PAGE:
8 things we know about Windows 8

8 things we know about Windows 8

Microsoft has been working on Windows 8 for a while, moving from general planning to more in-depth discussions in the spring; earlier this month the Windows team finalized the key scenarios.

Microsoft always starts planning the next version as soon as it’s clear what’s going to make it into the version under development.

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At this stage there isn’t any official information and there won’t be for a year or more.

Here are 8 things about Windows 8 from Techradar that are clear:

1. Windows 8 release date is late 2011 or early 2012

That’s 2-3 years after Windows 7; leaving aside the aberration of Vista, that’s the typical time between Windows releases and it matches up with the 2012 dates mentioned on leaked Windows Server timelines.

While Windows President Steven Sinofsky says he doesn’t want to “underpromise and over-deliver” for Windows, it’s likely that Microsoft will announce the later date and ship on the earlier one.

2. Everything we know comes from job ads and profiles – so we don’t know much

It’s impossible to say what will and won’t be in Windows 8 at this stage because no-one knows; not even the Windows team.

The broad scenarios for Windows have been decided and all features will have to fit into one of those scenarios but the feature list isn’t set. The final list of features will be locked down late in 2010, which is when we’ll see the first public beta – and the first official details.

Remember that internally Microsoft uses ‘Windows 8’ to cover the server and desktop operating systems and many of the features gleaned from job adverts are server features like Distributed File System Replication (DFSR) storage technology and the File Server role.

If the rumoured 128-bit support is true, then it’s 128-bit registers for processing data in Itanium servers.

3. Hibernate and resume will have a new engine

According to the profile of an intern on the Windows team, there’s going to be a new Hibernate/Resume Integration API using what he calls “the new TLZ file compression engine”. That could mean even faster hibernation and resume times – if it makes it into the final code.

4. Windows 8 will have new networking and security features

Another intern reports working on “new networking features”; that tells us about as much as the profile of the Software Security Engineer who’s working on “Windows 8 security”.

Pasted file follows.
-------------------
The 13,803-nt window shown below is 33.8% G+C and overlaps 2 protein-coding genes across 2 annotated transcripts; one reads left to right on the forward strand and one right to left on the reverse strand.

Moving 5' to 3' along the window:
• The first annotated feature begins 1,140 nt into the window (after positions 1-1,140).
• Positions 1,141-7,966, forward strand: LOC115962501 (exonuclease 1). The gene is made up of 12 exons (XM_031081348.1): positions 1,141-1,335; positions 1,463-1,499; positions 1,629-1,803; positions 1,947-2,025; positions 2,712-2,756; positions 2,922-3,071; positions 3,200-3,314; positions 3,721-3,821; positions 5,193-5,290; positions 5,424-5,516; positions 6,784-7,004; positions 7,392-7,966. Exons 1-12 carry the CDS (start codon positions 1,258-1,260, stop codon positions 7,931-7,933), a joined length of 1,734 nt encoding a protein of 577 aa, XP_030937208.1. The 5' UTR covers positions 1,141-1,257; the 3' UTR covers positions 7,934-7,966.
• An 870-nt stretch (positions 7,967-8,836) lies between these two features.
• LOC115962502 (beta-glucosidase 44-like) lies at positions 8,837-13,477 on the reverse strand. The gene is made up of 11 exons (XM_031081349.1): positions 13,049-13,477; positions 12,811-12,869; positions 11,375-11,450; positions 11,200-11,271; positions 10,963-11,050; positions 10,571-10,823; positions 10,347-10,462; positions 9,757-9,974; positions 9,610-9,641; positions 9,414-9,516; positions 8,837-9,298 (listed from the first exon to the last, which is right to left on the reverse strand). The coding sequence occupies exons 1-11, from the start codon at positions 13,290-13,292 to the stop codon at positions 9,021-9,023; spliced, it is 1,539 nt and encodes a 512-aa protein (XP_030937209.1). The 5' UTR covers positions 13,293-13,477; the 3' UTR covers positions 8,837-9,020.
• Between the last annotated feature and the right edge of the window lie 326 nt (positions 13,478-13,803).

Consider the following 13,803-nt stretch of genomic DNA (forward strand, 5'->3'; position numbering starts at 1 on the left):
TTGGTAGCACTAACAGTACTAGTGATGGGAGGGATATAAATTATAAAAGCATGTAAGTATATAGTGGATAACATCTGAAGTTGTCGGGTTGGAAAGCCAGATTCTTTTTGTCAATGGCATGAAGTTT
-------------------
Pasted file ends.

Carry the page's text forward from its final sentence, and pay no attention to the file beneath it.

Changes in network security, authentication and encryption detailed in a Software Design Engineer’s profile are again probably related to Windows Server. Another online resume mentions a possible “follow-on” to the PatchGuard system that stops viruses changing system files that was delayed from Windows 7.

5. Seadragon? Maybe

The team behind SeaDragon and the Deep Zoom feature in Silverlight is recruiting a Lead Developer but the ad only says they “want to take it” to Windows 8 (as well as Windows Mobile 7, XNA for Xbox and WPF for Vista and Windows 7).

6. Windows 8 will have better multimonitor support

Steven Sinofsky has already said there wasn’t time to do more work on the user interface with multiple monitors but that it’s on the list for Windows 8, not least because “we all use it at Microsoft”. Expect scenarios for handling three or more screens, in various arrangements.

7. Windows 8 might run on ARM

Or at least the Windows kernel might run on the ARM and Qualcomm Snapdragon chips found inside smartphones, possibly using a hypervisor. That might not mean the full version of Windows 8 but it would enable a future mobile version of Windows that could run on much lower spec systems than current PCs.

8. Steven Sinofsky is in charge of it

This is both good – he was responsible for getting Windows 7 out on time and working well – and potentially very bad. Sinofsky’s expertise is execution rather than vision and for Windows 8 that could mean a pedestrian set of improvements rather than anything potentially game changing.

Windows 7 is more than Vista done right, but it is an excellent execution of the Vista architecture changes.

With Windows 7 to compete against, Windows 8 will need to be a lot more exciting than that.